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How to Fix Brass Strikes

How to Fix Brass Strikes

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Published by Ralph_Shoop_2662

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Published by: Ralph_Shoop_2662 on May 08, 2011
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FN-FAL rifle ejector angle / eliminating receiver - brass strikes Altering FNFAL rifle ejector angles to eliminate brass

strikes on receiver By ggiilliiee / Randy Nott Edited by Ralph Shoop

Before you begin: One thing you will first want to do. Using a machinist square or a known square block spanning the rails, and up against the inside of the receiver. (Make sure the rails are level as they can be pushed out of place by the machining process ) Use the tool to get the face of the ejector vertical and horizontal to the right angles of the rifle. You will do this by using a flat lapping file up against the block or square as a "file guide" to get the ejector face to right angles. In some cases this will stop the strikes and makes a good starting point to do the following modification. The ejectors used in the FAL are stamp forged; not too precise by any means. That being done, take a non honeycomb type lapping diamond file and press the flat of the file against the flat vertical face of the ejector, maintaining vertical tilt of the file and the 8-10 degree angle shown on photos below. Take a few light strokes up and down, then test with EMPTY brass multiple times, watching for a change in the ejection path. Take your time. Test by pulling back the charging handle quickly with the dust cover in place with chambered EMPTY brass to simulate the ejection process with a piece of duct tape on the side of the dust cover where the strikes, or "kisses", take place around the ejection port rim. This

You should end up with a 10-20 degree forward and 10 degree upward ejection about 8 to 10 feet in front of the rifle and 3 to 4 feet to the right. This slight angle will create less spin on the empty brass ejecting by making the first point of impact. This procedure works 99% of the time. . REMEMBER that the PIVOT POINT for the ejecting brass is the right of the extractor when the brass bottom face has a chance to hit the left side of the EJECTOR FACE it spins faster on the way out of the rifles ejection port and that spin causes the brass strikes on the receiver. The brass is well out of rifle port before the empty case mouth or mid section gets a chance to rotate and impact the dust cover or receiver.will indicate a strike by the brass as an indentation on the tape. more to the centerline of the brass. As you go you will notice the empty brass ejecting more forward than laterally. This will also eliminate mangled/dented and unreloadable brass. In other words the removal of metal on the left side of the ejector face keeps the brass bottom from ever hitting in the wrong place (left outboard side) and creating more spin. instead of on the outboard side which makes it spin faster. between the bottom of brass and the ejector face. Fading back the bottom right side lead angle will cause it to eject towards the lower part of the ejection port (you will rarely need to do this). Slightly fading back the top of the lead angle (right side of ejector) on the ejector face will eject upward slightly.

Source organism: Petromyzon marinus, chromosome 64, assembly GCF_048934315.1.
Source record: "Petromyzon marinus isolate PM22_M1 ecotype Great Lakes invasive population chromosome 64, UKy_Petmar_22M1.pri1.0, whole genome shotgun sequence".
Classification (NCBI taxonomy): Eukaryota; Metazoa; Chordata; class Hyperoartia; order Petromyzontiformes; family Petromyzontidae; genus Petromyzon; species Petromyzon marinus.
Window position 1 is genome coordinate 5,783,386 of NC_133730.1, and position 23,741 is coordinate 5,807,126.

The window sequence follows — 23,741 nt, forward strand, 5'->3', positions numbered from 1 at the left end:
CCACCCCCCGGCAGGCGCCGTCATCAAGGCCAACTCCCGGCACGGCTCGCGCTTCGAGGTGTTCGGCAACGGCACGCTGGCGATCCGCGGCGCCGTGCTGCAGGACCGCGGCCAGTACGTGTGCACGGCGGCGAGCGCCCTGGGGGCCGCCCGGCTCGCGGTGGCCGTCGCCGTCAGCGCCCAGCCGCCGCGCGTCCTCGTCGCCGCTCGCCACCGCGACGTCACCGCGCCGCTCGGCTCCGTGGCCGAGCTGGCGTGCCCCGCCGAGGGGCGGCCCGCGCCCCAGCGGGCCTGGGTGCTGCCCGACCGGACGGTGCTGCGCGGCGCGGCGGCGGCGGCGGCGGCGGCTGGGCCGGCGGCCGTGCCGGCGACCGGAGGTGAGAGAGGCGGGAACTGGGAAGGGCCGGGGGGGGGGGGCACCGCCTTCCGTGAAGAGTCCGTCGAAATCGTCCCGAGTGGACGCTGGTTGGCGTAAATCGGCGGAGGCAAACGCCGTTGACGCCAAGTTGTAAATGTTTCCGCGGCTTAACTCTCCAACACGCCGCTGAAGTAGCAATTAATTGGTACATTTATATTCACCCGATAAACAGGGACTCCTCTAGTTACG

plus you don’t have to worry about hitting the person on your right at a sit down shooting range with your spent cases (this pisses some folks off). If your case comes out on a linear line out of the chamber (while in the bolt face pocket) until it hits the ejector face. as to maintain the centerline ejector first contact point. 80% of the time it only takes a few strokes at the same angle to stop the strikes. If the empty case mouth tends to lean to the left or right while pulling it from the chamber. You can test your gun for this wear by removing the dust cover. Nott . Strikes usually occur at the ejector port mouth rim when the pulled empty brass leans left which dents the middle of case and more than likely a strike on the dust cover at the 1 inch or so area back from the port from the case mouth as well. This modification does not affect function. This is to show how far you will ever have to go. All the builds I have done have functioned flawlessly. and using an empty case. the metal removal from the left side of the ejector face will be minimal. You’ll probably notice the strikes hitting an inch or so behind the ejector port opening from the case mouth. extract it from the chamber with the charge handle slowly.These pictures are of a G1 and the angle was extreme for the rifles I’ve built. with thousands of rounds through them and nary a mark afterwards. the filed angle will need to be greater than the angle on the bottom of the leaning case. it actually makes it run more consistently and it keeps you from beating up your rifle.  Randy L. It all depends on how much pressure is on the case from the extractor and how worn your bolt pocket is. with no mid-case dents.

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